by / February 19th, 2016 /

How to Be Single

Review by on February 19th, 2016

 3/5 Rating

Director: Christian Ditter
Cast: Dakota Johnson, Brie Larson, Leslie Mann and Rebel Wilson
Certificate: 15a 
Running Time: 110 minutes
Release Date: February 19th

‘If you’re not having fun being single, you’re not doing it right,’ the trailer for this ensemble comedy boldly proclaims, and overall, How to Be Single bears out this message, presenting a single life as one of choice, possibility and self-actualisation. Ok, so the utopian outlook of its sister romantic comedies is still there, but from a slightly different perspective, and an especially welcome one considering that this film is largely about unattached ladies, and the idea of a single white female was once so dangerous to mainstream audiences, that we got a horror movie named after her.

The film opens with Alice (Johnson) breaking up with her long-term boyfriend and moving to New York to ‘find herself.’ But rather than moving through the first two stages on the Elizabeth Gilbert scale of self-discovery, Alice skips the eating and praying and gets right on down to the loving, taking often-contrasting advice from her older sister Meg (Leslie Mann), and dedicated singleton Robin (Rebel Wilson) on liberation and libation in the big city.

Alice’s encounters with a young widower (Damon Wayans Jr.) and the local playboy bartender (Anders Holm), who in turn is really pining after the wifi stealing barfly Lucy (Alison Brie), open the film up to a broader view of single life and offer a range of perspectives on not just how to be single, but how to be single and happy. This range is admittedly a little limited – would it hurt to feature one gay single person? – but has a generically-defiant tone when it comes to casual sex, single parenthood, and interracial relationships. Even the plus-size figure of supporting cast member Rebel Wilson, made characteristic of pretty much every other movie or TV role she has ever had (‘Fat Amy’, anyone?) is never mentioned or used against her character here for cheap laughs or to contrast with a more ‘acceptable’ body type. And in these small ways, How to Be Single succeeds.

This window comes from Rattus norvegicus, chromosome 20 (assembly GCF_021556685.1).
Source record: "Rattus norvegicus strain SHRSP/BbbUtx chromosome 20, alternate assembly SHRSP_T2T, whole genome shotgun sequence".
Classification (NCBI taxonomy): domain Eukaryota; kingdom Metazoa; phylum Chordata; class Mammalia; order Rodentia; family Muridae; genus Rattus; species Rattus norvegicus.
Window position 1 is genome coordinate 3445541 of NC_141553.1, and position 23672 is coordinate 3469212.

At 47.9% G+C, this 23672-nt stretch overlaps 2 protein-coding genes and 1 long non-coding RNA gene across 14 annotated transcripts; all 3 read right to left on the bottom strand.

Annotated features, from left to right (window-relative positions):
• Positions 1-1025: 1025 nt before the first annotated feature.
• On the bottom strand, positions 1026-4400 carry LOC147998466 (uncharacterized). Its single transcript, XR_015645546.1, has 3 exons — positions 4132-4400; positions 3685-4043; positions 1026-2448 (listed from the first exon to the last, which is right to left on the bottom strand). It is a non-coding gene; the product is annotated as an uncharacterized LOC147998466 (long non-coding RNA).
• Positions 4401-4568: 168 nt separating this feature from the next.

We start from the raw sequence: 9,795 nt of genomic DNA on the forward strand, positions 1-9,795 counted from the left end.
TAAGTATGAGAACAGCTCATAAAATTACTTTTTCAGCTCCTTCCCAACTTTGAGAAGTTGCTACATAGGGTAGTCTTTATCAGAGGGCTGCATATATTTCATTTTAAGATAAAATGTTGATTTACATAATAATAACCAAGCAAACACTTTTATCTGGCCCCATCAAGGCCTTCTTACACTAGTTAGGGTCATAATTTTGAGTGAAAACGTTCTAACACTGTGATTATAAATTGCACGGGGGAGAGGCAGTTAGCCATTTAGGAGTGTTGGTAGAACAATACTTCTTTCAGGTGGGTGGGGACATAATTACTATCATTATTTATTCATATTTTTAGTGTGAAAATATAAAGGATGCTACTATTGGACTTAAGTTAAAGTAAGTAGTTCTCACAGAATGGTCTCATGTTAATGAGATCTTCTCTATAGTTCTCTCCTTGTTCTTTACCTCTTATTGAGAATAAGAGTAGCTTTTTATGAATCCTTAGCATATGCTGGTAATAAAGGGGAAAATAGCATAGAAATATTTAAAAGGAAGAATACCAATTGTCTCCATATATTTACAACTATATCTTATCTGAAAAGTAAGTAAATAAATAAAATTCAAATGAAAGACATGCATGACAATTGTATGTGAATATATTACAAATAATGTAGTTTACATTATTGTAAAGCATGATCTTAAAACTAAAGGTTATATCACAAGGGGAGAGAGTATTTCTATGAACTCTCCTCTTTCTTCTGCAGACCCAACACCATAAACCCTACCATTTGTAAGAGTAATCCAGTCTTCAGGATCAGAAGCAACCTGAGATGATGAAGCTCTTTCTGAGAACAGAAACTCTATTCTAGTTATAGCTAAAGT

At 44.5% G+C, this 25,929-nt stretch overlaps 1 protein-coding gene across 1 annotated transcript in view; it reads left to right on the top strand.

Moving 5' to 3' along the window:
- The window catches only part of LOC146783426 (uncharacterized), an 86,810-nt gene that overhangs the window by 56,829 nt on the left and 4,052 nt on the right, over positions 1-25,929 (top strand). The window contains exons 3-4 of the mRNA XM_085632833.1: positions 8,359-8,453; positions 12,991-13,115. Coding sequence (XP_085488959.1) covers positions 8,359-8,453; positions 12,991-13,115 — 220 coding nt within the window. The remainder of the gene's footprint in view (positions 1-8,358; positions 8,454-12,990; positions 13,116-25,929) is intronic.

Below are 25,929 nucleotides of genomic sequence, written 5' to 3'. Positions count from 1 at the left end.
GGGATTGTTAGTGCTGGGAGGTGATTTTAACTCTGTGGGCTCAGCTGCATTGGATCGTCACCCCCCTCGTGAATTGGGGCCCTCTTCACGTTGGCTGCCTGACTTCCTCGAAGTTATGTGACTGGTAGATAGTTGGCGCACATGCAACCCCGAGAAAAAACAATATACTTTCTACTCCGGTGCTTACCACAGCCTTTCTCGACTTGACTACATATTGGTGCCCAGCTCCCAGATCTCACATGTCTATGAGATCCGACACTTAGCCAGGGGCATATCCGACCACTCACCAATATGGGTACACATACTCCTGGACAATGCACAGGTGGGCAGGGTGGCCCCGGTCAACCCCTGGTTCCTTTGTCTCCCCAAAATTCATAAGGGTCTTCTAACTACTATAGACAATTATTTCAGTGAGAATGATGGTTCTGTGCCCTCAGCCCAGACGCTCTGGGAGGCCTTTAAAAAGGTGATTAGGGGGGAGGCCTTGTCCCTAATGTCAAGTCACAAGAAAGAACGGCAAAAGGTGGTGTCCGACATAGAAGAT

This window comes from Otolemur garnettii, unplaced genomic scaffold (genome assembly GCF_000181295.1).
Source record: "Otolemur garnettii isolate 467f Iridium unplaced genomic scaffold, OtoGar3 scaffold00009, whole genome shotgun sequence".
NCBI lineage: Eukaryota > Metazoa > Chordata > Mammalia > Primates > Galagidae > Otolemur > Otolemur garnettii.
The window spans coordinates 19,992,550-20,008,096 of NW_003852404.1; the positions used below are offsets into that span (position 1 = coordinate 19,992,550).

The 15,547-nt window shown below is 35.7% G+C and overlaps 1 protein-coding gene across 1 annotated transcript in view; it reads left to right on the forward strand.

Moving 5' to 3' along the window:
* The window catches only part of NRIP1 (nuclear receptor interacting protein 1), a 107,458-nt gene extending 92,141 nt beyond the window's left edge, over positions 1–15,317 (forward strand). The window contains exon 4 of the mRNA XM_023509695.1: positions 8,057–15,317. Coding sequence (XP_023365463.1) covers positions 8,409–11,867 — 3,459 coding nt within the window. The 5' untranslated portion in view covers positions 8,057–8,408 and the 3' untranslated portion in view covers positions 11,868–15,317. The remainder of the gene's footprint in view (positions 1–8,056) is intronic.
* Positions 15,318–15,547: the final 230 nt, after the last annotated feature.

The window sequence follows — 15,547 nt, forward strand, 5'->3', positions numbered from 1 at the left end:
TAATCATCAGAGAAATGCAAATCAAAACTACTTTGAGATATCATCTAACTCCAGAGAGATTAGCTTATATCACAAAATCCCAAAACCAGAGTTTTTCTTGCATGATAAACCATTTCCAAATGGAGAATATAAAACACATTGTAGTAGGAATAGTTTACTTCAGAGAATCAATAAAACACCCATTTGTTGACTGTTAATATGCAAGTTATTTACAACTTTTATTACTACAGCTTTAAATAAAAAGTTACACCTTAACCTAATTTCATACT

In at least one considerably larger way, casting Dakota Johnson, an actress with oft-overlooked comic ability, is another success. Her niche is polite discomfort, which is fortunate for someone who’s been cast in at least two more of those Fifty Shades movies, but it’s a mode that is endlessly useful in a comedy, and produces a lot of the really funny moments in this film.

The best that can be said about rest of the cast is that they necessarily play to their strengths, as the characters here are so thinly drawn as to afford them none.(A shoutout to Jake Lacy, previously in Obvious Child, an actor clearly carving out a niche for himself as the adorable hapless boyfriend of a newly pregnant woman.)

The film starts to come apart by devoting entire subplots to these thin characters, messing with the film’s structure in a way that is neither radical or satisfying. Wayans’ and Brie’s ‘online dating’ and ‘single dad’ stories feel so dispensable that they could lift right out, the latter working almost to close the movie in a way that feels emotionally manipulative and weightier than the thin outlining of his character really deserves.

The title How to Be Single evokes the language of self-help. However, while these characters may be single, they are rarely alone. While female friendship is championed throughout, if somewhat hollowly in parts, and at least two characters find closure and fulfilment through new romantic relationships, and two through having children. I guess it’s How to Be Single, not How to Stay Single. This all feels a bit more conventional than how Alice’s own tale wraps up and I can’t help but feel that her story deserves more than a clichéd montage and voiceover narration dedicated to her non-sexual single pursuits.

How to Be Single may work to set itself apart, and has some genuinely bold, funny and touching moments, but it simultaneously does too much and not quite enough to stand out in its field.